This Millennial Exposes Sexism Through Photo-Journalism

Listen to the interview and read a few lightly edited excerpts below:

Founder Of The Sexism Project,” Katie Sikora (taken by Sam Wei)

I’m Ari Andersen, and I’m the host of Millennials Don’t Suck, a podcast my friend Matt and I created to counter the narrative that all millennials are lazy and narcissistic. We do this by interviewing some of the most accomplished, impactful, and interesting young people around, and letting their stories and their character speak for themselves.

This week we published a conversation I had about six weeks ago with Katie Sikora, the founder of The Sexism Project, an ongoing oral interview and photographic portrait series beginning with female subjects in the New Orleans music community and their experiences with sexual harassment and abuse.

We talked about how her project has coincided with the larger conversation we are having around gender equality and sexual harassment, and spoke about how we (as white males) can best be of service to this movement and moment. I loved every minute.

Tell us about what you’re up to?

So I, about a year and half ago, started working on a project that has come to be known as the sexism project. What it is now is an ongoing interview and photographic portrait series talking to different subjects in different industries about their experiences with sexism.

Was this the first opportunity for some of these women to tell their story?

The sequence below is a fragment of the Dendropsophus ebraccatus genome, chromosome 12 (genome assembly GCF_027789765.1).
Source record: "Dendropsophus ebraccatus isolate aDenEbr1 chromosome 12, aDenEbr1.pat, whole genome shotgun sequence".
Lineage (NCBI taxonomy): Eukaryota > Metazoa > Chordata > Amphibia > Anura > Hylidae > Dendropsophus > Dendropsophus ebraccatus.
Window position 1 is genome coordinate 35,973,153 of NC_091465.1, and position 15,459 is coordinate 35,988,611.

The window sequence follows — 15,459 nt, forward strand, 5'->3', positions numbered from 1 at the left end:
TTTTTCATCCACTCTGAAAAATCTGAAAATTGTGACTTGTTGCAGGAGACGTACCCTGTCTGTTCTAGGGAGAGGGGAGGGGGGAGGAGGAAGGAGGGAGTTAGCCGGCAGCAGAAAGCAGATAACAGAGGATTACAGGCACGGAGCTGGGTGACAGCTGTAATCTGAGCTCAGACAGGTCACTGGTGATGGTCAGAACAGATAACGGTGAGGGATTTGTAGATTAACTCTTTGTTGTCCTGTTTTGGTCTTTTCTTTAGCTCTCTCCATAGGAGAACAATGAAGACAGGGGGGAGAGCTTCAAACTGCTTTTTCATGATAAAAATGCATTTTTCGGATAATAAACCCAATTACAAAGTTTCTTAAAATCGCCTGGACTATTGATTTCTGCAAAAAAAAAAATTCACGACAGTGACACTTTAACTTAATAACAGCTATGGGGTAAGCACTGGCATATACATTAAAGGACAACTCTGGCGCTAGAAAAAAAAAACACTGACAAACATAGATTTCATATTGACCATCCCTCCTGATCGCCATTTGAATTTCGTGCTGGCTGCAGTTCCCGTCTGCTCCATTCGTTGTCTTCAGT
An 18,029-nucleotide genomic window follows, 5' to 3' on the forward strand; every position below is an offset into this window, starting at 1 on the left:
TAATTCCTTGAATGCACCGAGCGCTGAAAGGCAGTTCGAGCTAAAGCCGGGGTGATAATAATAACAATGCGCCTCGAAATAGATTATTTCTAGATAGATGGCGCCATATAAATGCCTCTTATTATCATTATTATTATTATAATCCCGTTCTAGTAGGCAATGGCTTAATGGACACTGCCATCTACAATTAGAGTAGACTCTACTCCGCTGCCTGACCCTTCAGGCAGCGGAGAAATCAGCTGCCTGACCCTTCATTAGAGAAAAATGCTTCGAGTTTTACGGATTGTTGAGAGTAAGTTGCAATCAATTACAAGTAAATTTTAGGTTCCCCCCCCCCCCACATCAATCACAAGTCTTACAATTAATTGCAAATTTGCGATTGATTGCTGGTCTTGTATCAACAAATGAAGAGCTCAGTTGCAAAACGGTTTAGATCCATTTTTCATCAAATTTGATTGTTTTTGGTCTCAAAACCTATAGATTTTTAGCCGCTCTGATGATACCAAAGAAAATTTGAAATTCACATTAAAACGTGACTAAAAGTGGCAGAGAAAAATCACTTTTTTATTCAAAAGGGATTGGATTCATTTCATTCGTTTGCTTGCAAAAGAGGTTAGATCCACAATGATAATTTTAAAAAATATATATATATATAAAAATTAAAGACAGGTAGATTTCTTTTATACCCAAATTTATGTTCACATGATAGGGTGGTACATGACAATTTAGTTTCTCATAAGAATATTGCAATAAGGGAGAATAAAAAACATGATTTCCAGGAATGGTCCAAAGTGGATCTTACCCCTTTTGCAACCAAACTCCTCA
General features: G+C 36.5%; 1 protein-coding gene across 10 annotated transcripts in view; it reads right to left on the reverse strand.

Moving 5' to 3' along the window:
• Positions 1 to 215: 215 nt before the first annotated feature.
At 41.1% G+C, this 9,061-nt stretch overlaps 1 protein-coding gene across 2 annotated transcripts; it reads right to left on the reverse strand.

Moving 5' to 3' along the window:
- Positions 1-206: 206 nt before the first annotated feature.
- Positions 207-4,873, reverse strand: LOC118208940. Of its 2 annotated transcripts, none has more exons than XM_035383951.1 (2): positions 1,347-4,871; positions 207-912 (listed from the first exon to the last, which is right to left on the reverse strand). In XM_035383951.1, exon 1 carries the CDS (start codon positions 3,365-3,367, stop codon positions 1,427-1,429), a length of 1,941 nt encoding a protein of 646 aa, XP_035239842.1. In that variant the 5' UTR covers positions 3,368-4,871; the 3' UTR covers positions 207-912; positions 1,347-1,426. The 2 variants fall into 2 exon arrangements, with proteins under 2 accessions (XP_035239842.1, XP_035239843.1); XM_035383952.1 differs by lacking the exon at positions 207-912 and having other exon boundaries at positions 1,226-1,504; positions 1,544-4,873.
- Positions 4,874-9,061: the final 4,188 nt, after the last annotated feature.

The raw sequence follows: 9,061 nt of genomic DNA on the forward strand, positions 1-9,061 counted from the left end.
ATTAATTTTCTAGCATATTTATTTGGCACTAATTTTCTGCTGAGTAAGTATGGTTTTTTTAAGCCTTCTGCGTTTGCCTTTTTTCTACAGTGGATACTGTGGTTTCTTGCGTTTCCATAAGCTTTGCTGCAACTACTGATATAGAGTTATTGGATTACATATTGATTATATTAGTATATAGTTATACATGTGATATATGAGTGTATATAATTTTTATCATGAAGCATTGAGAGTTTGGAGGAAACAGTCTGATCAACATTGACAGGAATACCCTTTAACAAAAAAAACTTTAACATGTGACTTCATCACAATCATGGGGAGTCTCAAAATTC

Yes, absolutely, in this kind of context where they felt like it was actually going to be seen and heard. And that was kind of my intention in the beginning. I was like “I want to share my story,” and the thought to have other stories there was so that when people would read it, it wouldn’t just seem like an outlier story.

One of the reasons I wanted to have you on is that there’s part of me that’s just afraid to say anything, for fear of offending, or for fear of delegitimizing, and that’s fine with me. I’m fine with listening. But from your perspective, is that the most useful thing for me to be doing?

I think it depends on who you’re talking to. I’d say when in doubt, don’t stay quiet. Definitely speak up, ask questions. If you ask a question out of legitimate curiosity to try and understand someone, and that person or group of people still attack you for it, that’s on them.

Listen to more from Millennials Don’t Suck Here!

Interview // Feminism / Millennials / Sexism / Sexual Assault / Women